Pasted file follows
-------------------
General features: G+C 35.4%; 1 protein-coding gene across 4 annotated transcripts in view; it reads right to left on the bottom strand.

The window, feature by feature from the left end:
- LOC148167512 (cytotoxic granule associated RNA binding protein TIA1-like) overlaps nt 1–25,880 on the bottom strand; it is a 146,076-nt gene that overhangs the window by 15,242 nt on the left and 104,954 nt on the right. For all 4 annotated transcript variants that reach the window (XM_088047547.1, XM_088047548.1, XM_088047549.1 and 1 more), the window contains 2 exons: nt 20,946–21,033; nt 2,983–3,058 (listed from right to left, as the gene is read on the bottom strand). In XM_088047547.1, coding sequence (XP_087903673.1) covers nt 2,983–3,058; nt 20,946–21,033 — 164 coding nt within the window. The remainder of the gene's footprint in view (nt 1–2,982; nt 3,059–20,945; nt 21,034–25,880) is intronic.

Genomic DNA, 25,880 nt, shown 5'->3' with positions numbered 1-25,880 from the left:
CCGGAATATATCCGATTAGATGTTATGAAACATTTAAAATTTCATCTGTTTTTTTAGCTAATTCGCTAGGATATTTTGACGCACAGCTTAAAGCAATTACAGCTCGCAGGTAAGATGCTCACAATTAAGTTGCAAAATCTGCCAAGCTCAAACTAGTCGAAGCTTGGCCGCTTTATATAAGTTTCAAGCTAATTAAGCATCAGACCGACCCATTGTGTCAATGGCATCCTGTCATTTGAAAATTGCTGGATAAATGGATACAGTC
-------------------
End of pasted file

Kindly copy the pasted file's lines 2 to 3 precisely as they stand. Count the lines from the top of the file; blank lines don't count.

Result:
The window, feature by feature from the left end:
- LOC148167512 (cytotoxic granule associated RNA binding protein TIA1-like) overlaps nt 1–25,880 on the bottom strand; it is a 146,076-nt gene that overhangs the window by 15,242 nt on the left and 104,954 nt on the right. For all 4 annotated transcript variants that reach the window (XM_088047547.1, XM_088047548.1, XM_088047549.1 and 1 more), the window contains 2 exons: nt 20,946–21,033; nt 2,983–3,058 (listed from right to left, as the gene is read on the bottom strand). In XM_088047547.1, coding sequence (XP_087903673.1) covers nt 2,983–3,058; nt 20,946–21,033 — 164 coding nt within the window. The remainder of the gene's footprint in view (nt 1–2,982; nt 3,059–20,945; nt 21,034–25,880) is intronic.